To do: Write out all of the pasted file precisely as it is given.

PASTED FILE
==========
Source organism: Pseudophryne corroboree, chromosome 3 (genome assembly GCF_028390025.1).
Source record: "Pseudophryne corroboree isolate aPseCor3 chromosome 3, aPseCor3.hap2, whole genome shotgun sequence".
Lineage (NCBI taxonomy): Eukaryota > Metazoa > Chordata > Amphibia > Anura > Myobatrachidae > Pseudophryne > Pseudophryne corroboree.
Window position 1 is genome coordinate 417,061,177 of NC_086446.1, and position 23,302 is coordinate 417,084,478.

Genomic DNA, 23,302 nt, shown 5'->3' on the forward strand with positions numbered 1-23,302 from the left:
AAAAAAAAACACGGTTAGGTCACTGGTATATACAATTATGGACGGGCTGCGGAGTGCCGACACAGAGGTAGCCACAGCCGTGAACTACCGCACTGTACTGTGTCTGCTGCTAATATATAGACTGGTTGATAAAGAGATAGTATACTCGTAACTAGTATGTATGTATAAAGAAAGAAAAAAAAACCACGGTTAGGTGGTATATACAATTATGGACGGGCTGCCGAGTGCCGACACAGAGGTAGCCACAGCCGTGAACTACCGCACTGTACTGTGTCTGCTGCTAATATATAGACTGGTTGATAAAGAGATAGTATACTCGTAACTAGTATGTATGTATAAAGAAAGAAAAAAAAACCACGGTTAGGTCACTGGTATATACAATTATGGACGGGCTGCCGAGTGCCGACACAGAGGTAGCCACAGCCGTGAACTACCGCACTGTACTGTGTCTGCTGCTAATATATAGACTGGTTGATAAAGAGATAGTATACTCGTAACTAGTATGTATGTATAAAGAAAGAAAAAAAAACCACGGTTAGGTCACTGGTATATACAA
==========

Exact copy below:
Source organism: Pseudophryne corroboree, chromosome 3 (genome assembly GCF_028390025.1).
Source record: "Pseudophryne corroboree isolate aPseCor3 chromosome 3, aPseCor3.hap2, whole genome shotgun sequence".
Lineage (NCBI taxonomy): Eukaryota > Metazoa > Chordata > Amphibia > Anura > Myobatrachidae > Pseudophryne > Pseudophryne corroboree.
Window position 1 is genome coordinate 417,061,177 of NC_086446.1, and position 23,302 is coordinate 417,084,478.

Genomic DNA, 23,302 nt, shown 5'->3' on the forward strand with positions numbered 1-23,302 from the left:
AAAAAAAAACACGGTTAGGTCACTGGTATATACAATTATGGACGGGCTGCGGAGTGCCGACACAGAGGTAGCCACAGCCGTGAACTACCGCACTGTACTGTGTCTGCTGCTAATATATAGACTGGTTGATAAAGAGATAGTATACTCGTAACTAGTATGTATGTATAAAGAAAGAAAAAAAAACCACGGTTAGGTGGTATATACAATTATGGACGGGCTGCCGAGTGCCGACACAGAGGTAGCCACAGCCGTGAACTACCGCACTGTACTGTGTCTGCTGCTAATATATAGACTGGTTGATAAAGAGATAGTATACTCGTAACTAGTATGTATGTATAAAGAAAGAAAAAAAAACCACGGTTAGGTCACTGGTATATACAATTATGGACGGGCTGCCGAGTGCCGACACAGAGGTAGCCACAGCCGTGAACTACCGCACTGTACTGTGTCTGCTGCTAATATATAGACTGGTTGATAAAGAGATAGTATACTCGTAACTAGTATGTATGTATAAAGAAAGAAAAAAAAACCACGGTTAGGTCACTGGTATATACAA